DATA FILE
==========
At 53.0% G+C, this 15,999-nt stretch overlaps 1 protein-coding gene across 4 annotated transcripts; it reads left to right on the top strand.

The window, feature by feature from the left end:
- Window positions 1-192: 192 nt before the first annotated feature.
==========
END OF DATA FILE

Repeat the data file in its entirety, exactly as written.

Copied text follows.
At 53.0% G+C, this 15,999-nt stretch overlaps 1 protein-coding gene across 4 annotated transcripts; it reads left to right on the top strand.

The window, feature by feature from the left end:
- Window positions 1-192: 192 nt before the first annotated feature.